That was very inspiring and might encourage me to try out the Kindle eventually. However, I already own a sizable collection of paperback books (including many of my favorite titles which I re-read every year or two).
Would it be a pain to find and buy some of them for my Kindle, or have you perhaps seen an option that lets you also get a kindle version for a book that you had bought in paperback? It would be a nice incentive…
Marmot: Nope you’d have to re-buy those books.
“Estimating the author’s profit on a book, say, at about $12″
I will say it’s under $10 per copy. I’ve definitely had some good months but with the nature of book selling I’m not going to get excited and forecast future income. I’m just going to keep writing, live frugally, and hope for the best.
“I will say it’s under $10 per copy. I’ve definitely had some good months but with the nature of book selling I’m not going to get excited and forecast future income. I’m just going to keep writing, live frugally, and hope for the best.”
Yeah, that guy (#27) way overestimated your income.
Still, if you keep self-publishing books, you will eventually build up a pretty decent libarary of material. All you really need is to get to about 1000 books/month in sales to live well just about anywhere in the world.
How is the Kindle screen different from the ipad screen? I think someone said before that the ipad hurt his eyes but that the Kindle didn’t… Also, how long does the Kindle battery last? Do you have to charge it very often?
After following this blog for about a year, I won’t be returning – I feel like I’ve learned all I can, and the content is too often repetitive and stale (like alot of women). Props to Roosh and I’ll recommend this blog to all newcomers to game…
I read everything on my iphone now, and have for over two years. The kindle app is nice, and so are the other readers. iBooks even lets you read pdfs and epubs. And you can’t beat the convenience of having your entire library in your pocket everywhere you go.
YOU AREN’T WELCOME IN DENMARK. LEAVE MIDDLE EASTERNER!
I’ve read many reports that Kindle is a game changer, but what about all the people I know that must print something before they read it? I don’t mind the digital format, but a lot of ppl just prefer paper.
I definitely agree on the value of the Kindle. I recommend the 3G version, however, as with 3G you are able to access Wikipedia and other reference sites while away from WiFi, which increases the value far outside of the extra expense.
The screen is very restful to read. It’s about as paper-like as one can get. As for the battery, on the 3G (with the 3G turned on all the time), it has a propensity for running out of juice right when you need it. However, you can turn the 3G radio off, and if you do that, it can sit unused for at least a couple of weeks and still have a full charge.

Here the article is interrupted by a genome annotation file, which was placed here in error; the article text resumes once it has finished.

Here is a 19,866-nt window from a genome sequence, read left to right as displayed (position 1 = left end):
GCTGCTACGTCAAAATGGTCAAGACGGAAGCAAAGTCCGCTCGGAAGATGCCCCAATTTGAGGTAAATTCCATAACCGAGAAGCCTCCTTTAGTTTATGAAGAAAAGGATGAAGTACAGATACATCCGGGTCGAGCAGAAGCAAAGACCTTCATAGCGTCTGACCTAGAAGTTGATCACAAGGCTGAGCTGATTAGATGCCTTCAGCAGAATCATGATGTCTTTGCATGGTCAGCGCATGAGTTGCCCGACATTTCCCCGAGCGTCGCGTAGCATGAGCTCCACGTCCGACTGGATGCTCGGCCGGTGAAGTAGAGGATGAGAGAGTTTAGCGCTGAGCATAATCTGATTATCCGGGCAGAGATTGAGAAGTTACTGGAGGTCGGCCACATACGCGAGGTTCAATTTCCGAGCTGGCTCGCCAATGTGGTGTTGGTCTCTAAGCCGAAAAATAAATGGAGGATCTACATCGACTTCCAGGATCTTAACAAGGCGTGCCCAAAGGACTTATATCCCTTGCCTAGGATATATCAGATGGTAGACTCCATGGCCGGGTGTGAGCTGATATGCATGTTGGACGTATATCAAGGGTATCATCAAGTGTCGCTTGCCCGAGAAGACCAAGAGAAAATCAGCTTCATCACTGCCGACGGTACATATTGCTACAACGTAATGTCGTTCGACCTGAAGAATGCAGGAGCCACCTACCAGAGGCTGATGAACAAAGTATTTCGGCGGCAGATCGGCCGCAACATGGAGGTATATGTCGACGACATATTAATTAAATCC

It takes most foreigners a few months to hate Denmark.
As for women reading your blog, a better analogy would be a (straight) man who reads bridal and girly emotional sharing sites everyday.
A guy who watches 2girls1cup is just a perve into scat, it doesn’t say anything about insightful or unsettling about female psychology
I’d personally advise any woman who wants an insight into pure male id to read this and other blogs like it. Not always eddifying but educational. But it does take stronger nerves than most women have. They are forever asking men to share their emotions but completely unprepared for the reality.
[...] Roosh – “The Dick Move“, “Do Black Guys Have a Game Advantage?“, “The Amazon Kindle is a Game Changer” [...]
@ #40, Cliff Arroyo:
Are you a female psychologist? You awfully sound like one.
Are you asking if I’m female or a psychologist specializing in females?
Neither. Psychology is related to and overlaps with my field but I’m not professionally engaged in that intersection. And I’m male, just really interested in human behavior and belief and that’s easier to do from a third person perspective. Staying inside my head gets in the way of a more panoramic view.
And I might reconsider advising women to read this kind of blog after all. I often think that the less men know about women (and women know about men) the better off they are. Deep understanding of the other sex’s atavistic drives almost never leads to emotional happiness.
Have you considered doing stand up? Being very serious. Your deadpan style is great, sort of reminds me of Zack Galifiwhateverakis. It will certainly put you out of your comfort zone, and you already have a gold mine of stories.
Shit Roosh with your infomercial……you make me want to read a book
I love the video…..your serious face really makes me laugh
I think #45 is wrong, you would prob not do well in stand up (too much pressure) but having skits/videos set up like this one, is great….so maybe a bit on some TV show…id watch it any day.
BTW, how do you handle editing? You do it yourself?
How is the Kindle screen different from the ipad screen? I think someone said before that the ipad hurt his eyes but that the Kindle didn’t… Also, how long does the Kindle battery last? Do you have to charge it very often?
Kindle uses e-ink technology. It is literally like reading paper (actually I think it’s even better). All other electronic devices (ipad, iphone etc.) are using LCD technology. That shit is harsh on the eyes after a little while.